“I am grateful to the sponsors of this competition and to the Valentine for this exhibit because it provides a catalyst for conversation that is critical not only for true change in our city, but for communities across the country,” said Lori Garrett. “I entered because I believe we unequivocally need to provide the monuments with the historical context that enables us to understand how the heritage of some has perpetuated the physical and social bondage of others. Hopefully our design entry not only will contribute to the on-going dialog, but instigate actions that further Richmond’s journey of racial reconciliation.”


These four honorees were selected by a jury panel that included national and local practitioners and educators in the relevant fields of planning, architecture, landscape architecture, curatorship and social justice.

“We’re excited to honor these individuals and groups for their innovative and bold approach to conceptually rethinking the future of Monument Avenue,” said Valentine Director Bill Martin. “It has been an adventure hosting this exhibition, and I hope that the dialogue created by these proposals has helped Richmonders better understand the role of monuments in our daily lives and how we can move forward as a community.”

“Working together to oversee this competition has really been an eye-opening experience and a truly educational exercise for everyone involved,” said Camden Whitehead, Associate Professor for Interior Design at VCU and Principal, Sadler & Whitehead Architects. “Looking at the winners, all of the proposals and the public response, it’s clear that design has a central role to play in moving forward, and this competition is where that difficult work starts.”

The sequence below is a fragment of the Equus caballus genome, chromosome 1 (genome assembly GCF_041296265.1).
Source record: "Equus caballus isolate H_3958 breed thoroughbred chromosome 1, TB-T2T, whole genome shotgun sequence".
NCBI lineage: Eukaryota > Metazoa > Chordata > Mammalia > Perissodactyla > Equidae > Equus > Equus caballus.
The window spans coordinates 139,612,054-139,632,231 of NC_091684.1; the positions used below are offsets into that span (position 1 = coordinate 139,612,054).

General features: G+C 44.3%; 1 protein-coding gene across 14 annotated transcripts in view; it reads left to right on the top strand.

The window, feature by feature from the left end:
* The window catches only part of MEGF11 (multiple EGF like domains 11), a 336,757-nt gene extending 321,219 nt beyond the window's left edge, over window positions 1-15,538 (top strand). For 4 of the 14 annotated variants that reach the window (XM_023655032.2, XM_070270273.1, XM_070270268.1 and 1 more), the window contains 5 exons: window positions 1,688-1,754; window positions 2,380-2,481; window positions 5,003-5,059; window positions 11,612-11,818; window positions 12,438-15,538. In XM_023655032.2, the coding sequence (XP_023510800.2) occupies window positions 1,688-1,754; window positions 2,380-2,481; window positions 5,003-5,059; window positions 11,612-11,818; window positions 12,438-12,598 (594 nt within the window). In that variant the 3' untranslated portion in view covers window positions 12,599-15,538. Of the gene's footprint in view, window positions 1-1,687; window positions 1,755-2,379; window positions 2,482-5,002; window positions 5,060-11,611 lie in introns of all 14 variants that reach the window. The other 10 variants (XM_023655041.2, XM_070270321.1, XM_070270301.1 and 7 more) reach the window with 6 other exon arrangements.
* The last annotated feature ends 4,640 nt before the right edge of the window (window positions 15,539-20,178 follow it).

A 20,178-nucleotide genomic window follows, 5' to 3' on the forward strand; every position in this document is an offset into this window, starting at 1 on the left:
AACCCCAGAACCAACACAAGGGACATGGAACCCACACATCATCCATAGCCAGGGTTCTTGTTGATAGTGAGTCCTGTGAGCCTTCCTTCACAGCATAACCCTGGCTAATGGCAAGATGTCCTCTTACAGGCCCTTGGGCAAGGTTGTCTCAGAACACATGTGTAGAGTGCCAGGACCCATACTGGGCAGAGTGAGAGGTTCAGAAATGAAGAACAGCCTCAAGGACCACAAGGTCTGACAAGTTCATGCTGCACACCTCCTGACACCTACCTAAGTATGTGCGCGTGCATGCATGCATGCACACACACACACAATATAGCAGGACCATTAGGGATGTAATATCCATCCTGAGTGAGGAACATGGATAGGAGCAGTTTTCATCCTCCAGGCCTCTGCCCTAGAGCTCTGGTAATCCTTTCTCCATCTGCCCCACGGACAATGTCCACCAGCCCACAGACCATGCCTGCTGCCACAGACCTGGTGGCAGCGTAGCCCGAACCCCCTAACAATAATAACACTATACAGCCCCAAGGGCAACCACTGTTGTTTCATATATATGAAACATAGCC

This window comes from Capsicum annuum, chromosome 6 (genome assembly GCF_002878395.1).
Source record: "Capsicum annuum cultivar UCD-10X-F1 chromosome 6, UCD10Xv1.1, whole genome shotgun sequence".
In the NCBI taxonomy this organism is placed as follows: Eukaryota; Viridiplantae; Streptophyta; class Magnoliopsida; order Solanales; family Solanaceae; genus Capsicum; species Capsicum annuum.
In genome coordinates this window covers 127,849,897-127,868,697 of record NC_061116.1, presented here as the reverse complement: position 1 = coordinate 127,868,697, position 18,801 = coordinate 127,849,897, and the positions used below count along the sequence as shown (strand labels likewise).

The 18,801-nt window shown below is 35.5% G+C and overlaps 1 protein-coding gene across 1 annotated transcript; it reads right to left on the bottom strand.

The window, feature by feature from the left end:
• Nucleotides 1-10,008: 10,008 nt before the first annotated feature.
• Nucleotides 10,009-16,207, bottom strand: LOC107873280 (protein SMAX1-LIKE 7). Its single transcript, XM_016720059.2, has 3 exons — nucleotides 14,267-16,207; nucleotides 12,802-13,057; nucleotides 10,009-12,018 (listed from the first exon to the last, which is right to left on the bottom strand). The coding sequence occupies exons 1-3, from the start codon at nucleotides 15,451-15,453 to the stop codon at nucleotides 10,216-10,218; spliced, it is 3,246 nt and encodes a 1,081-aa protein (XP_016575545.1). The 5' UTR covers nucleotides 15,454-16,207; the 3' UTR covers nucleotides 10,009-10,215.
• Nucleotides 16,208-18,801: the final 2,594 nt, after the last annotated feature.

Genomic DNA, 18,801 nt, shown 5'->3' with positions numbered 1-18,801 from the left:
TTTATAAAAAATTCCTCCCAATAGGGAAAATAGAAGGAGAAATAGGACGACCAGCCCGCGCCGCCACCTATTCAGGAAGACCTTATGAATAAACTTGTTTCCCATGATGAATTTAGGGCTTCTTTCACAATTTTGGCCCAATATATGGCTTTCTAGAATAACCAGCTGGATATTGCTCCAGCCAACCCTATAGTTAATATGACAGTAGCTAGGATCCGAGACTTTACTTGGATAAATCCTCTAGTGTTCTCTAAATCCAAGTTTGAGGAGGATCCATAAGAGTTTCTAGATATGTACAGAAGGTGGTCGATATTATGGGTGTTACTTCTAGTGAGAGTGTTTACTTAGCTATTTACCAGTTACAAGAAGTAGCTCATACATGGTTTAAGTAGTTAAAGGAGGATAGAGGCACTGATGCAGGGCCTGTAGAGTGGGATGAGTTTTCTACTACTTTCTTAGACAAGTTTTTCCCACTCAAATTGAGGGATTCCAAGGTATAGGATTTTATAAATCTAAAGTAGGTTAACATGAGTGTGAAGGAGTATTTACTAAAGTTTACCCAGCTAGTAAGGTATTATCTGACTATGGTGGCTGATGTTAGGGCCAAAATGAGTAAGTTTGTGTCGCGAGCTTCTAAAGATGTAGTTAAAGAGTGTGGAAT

Each winning design will receive a prize of $2,000.

Visit monumentavenuegdgd.com for higher-resolution versions of the winning designs.

 

The winners, along with the 20 finalists and all other submissions, are on display in Monument Avenue: General Demotion/General Devotion at the Valentine through December 31, 2019.

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Richard Hayes is the co-founder of RVAHub. When he isn't rounding up neighborhood news, he's likely watching soccer or chasing down the latest and greatest board game.

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Photos: J.E.B. Stuart’s Last Ride

Monday morning the city removed the J.E.B. Stuart statue.

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New Virtual Series “Science Shorts” at Science Museum of Virginia

Encouraged by the popularity of the astronomy shows broadcast on Facebook and Zoom-based Lunch Break Science presentations, educators are producing another virtual weekly series dubbed Science Shorts as another way to keep supporters connected to the Museum.

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Due to the hands-on interactive nature of the Science Museum of Virginia, they made the tough decision not to open their doors as the commonwealth enters Phase 3. That doesn’t mean the learning is going to stop. On June 30th they launched Science Shorts so that everyone can virtually experience STEM demonstrations in the labs and exhibits.

Image Courtesy of Science Museum of Virginia

What:
While guests cannot currently visit the Science Museum of Virginia to experience STEM demonstrations in the labs and exhibits, the Museum wants to make sure the public does not forget that there is science all around them, and that they can explore engaging science principals from home in fun and creative ways.

Encouraged by the popularity of the astronomy shows broadcast on Facebook and Zoom-based Lunch Break Science presentations, educators are producing another virtual weekly series dubbed Science Shorts as another way to keep supporters connected to the Museum.